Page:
Shakespeare, with the right and might of a true poet, and with his peculiar royal privilege as king of all poets, has minted several words that deserve to become current in our language. He coined them for his own special use to express his own special meanings in his own special passages; but they are so expressive and so well framed to be exponents of certain particulars in meanings common to us all, that they deserve to become generally adopted and used.

We can call what Shakespeare did to create new words “minting,” “coining” or “inventing.” Whatever term we use to describe it, Shakespeare was doing things with words that no one hadever thought to do before, andthat’s what matters.

Shakespeare Didn’t Invent Nonsense Words

Though today readers often need the help of modern English translationsto fully grasp the nuance and meaning of Shakespeare’s language, Shakespeare’s contemporary audience would have had a much easier go of it.Why? Two main reasons.

First, Shakespeare was part of a movement in English literaturethat introduced moreproseinto plays. (Earlier plays were written primarily in rhyming verse.) Shakespeare’s prose was similar to the style and cadence of everyday conversation in Elizabethan England, making it natural for members of his audience to understand.

In addition, the words he created were comprehensible intuitively because, once again, they were often built on the foundations of already existing words, and were not just unintelligible combinations of sound. Take “congreeted” for example. The prefix “con”means with,and “greet” meansto receive or acknowledge someone.

It therefore wasn’t a huge stretch for people to understand this line:

That, face to face and royal eye to eye.
You have congreeted.

(Henry V, Act 5, Scene 2)

Shakespeare also made nouns into verbs. He was the first person to usefriendas a verb, predating Mark Zuckerberg by about 395 years.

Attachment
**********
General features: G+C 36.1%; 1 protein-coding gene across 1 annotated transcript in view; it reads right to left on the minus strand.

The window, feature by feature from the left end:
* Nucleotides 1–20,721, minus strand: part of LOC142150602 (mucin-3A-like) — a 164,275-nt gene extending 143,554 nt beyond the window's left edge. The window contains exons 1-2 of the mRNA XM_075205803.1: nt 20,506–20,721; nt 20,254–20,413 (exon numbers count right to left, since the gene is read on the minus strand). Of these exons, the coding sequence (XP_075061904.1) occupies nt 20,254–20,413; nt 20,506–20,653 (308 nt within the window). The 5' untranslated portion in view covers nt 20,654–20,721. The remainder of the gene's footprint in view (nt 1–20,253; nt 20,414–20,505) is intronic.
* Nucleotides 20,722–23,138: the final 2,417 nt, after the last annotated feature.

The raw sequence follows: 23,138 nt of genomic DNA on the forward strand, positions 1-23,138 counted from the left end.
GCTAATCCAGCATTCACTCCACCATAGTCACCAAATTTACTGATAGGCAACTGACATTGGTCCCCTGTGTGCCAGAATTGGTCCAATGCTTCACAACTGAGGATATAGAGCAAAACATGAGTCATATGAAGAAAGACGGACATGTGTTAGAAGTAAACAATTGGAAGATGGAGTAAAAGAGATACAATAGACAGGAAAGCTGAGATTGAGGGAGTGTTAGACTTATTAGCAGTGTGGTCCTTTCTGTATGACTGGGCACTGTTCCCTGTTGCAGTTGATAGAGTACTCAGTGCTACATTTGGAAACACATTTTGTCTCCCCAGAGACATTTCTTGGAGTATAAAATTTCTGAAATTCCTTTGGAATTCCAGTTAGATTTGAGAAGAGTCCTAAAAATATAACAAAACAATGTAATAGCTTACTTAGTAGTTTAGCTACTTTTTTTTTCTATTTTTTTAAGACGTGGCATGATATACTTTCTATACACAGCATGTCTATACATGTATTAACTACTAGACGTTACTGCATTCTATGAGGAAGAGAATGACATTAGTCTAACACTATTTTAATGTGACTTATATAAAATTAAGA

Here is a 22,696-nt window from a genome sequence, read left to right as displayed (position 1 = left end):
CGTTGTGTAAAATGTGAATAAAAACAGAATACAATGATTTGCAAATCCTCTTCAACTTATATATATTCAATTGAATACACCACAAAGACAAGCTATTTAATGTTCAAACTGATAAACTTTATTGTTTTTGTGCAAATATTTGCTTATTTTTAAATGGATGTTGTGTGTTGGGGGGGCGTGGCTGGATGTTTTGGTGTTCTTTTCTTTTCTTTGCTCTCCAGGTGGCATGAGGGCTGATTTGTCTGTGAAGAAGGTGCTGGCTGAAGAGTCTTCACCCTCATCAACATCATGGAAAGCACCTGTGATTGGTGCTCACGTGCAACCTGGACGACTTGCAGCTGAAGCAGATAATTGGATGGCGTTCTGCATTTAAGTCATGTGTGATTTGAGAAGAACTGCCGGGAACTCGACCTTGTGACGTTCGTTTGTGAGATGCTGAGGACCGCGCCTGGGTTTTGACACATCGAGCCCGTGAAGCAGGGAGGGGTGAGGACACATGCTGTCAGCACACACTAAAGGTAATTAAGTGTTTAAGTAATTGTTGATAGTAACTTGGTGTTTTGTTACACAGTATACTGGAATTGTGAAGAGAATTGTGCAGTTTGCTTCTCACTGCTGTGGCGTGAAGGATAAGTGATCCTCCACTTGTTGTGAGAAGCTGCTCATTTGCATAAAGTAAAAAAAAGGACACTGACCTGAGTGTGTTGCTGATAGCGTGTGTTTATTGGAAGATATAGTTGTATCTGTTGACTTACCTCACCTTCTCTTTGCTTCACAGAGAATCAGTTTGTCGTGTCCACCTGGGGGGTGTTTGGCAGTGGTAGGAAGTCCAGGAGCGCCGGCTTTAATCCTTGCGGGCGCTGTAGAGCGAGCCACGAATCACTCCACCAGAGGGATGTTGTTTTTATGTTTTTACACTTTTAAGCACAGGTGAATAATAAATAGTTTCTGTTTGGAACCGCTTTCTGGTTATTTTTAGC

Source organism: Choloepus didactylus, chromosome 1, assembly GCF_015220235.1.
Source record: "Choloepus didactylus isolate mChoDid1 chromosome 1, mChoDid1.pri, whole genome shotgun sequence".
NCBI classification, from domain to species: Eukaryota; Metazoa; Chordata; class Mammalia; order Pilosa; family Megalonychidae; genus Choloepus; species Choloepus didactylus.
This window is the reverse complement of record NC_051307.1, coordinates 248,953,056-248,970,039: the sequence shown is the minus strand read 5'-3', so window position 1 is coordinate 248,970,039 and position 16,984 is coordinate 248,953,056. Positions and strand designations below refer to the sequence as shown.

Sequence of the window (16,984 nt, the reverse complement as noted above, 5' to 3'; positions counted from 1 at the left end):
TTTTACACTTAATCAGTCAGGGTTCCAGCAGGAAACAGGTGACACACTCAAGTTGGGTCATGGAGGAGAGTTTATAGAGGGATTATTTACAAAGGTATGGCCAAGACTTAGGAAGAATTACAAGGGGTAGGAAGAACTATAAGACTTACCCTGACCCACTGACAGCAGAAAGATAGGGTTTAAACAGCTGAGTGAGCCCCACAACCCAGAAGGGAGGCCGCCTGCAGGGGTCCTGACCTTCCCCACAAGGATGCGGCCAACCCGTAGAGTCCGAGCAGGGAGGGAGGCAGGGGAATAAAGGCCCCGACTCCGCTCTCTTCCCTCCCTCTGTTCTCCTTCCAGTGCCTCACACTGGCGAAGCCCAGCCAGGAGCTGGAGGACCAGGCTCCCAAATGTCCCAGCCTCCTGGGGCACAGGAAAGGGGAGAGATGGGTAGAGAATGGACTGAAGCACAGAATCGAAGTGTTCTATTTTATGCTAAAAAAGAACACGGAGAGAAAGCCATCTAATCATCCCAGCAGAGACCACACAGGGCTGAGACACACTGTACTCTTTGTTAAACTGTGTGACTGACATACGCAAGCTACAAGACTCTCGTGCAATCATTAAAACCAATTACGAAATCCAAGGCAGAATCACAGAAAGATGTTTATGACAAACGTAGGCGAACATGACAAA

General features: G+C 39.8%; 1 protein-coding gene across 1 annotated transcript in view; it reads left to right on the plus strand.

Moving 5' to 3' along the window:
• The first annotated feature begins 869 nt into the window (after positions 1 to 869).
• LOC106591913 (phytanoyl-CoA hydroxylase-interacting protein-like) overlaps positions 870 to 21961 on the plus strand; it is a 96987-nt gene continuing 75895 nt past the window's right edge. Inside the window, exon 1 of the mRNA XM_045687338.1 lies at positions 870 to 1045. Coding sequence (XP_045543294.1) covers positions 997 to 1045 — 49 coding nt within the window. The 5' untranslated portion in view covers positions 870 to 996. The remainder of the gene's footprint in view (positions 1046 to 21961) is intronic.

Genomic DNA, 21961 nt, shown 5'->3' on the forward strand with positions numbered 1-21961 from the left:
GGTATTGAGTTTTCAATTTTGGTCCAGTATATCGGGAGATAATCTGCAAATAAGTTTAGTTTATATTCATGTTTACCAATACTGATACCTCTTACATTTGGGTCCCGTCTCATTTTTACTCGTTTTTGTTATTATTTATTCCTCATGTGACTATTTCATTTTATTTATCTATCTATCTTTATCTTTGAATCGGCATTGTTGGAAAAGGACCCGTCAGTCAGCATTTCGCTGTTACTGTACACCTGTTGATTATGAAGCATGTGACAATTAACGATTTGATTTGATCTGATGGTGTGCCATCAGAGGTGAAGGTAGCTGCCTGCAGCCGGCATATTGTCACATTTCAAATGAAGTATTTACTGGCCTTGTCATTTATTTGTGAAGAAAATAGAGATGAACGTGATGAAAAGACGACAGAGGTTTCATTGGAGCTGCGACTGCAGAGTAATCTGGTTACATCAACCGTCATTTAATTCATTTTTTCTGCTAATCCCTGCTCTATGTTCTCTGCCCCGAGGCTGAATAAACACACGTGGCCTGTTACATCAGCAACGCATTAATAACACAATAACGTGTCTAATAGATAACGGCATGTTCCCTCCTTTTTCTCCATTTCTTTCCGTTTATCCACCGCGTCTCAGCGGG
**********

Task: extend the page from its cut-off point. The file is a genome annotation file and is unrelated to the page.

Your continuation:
And what so poor a man as Hamlet is
May do, to express his love and friending to you

(Hamlet, Act 1, Scene 5)

Other times, despite his proclivity for making compound words, Shakespeare reached into his vast Latin vocabulary for loanwords.

His heart fracted and corroborate.

(Henry V, Act 2, Scene 1)

Here the Latin wordfractusmeans “broken.” Take away the –usandadd in the English suffixed,andanew English word is born.

New Words Are Nothing New

Shakespeare certainly wasn’t the first person to make up words. It’s actually entirely commonplacefor new words to enter a language. We’re adding new words and terms to our “official” dictionaries every year. In the past few years, the Merriam-Webster dictionary has added several new words and phrases, like these:

  • bokeh
  • elderflower
  • fast fashion
  • first world problem
  • ginger
  • microaggression
  • mumblecore
  • pareidolia
  • ping
  • safe space
  • wayback
  • wayback machine
  • woo-woo

So inventing words wasn’t something unique to Shakespeare or Elizabethan England. It’s still going on all the time.

But Shakespeare Invented a Lot of New Words

So why did Shakespeare have to make up hundreds of new words? For starters, English was smaller in Shakespeare’s time. The language contained many fewer words, and not enough for a literary genius like Shakespeare.How many words? No one can be sure. One estimates,one fromEncyclopedia Americana, puts the number at 50,000-60,000, likely not including medical and scientific terms.

During Shakespeare’s time, the number of words in the language began to grow. Edmund Weiner, deputy chief editor of the Oxford English Dictionary, explains it this way:

The vocabulary of English expanded greatly during the early modern period. Writers were well aware of this and argued about it. Some were in favour of loanwords to express new concepts, especially from Latin. Others advocated the use of existing English words, or new compounds of them, for this purpose. Others advocated the revival of obsolete words and the adoption of regional dialect.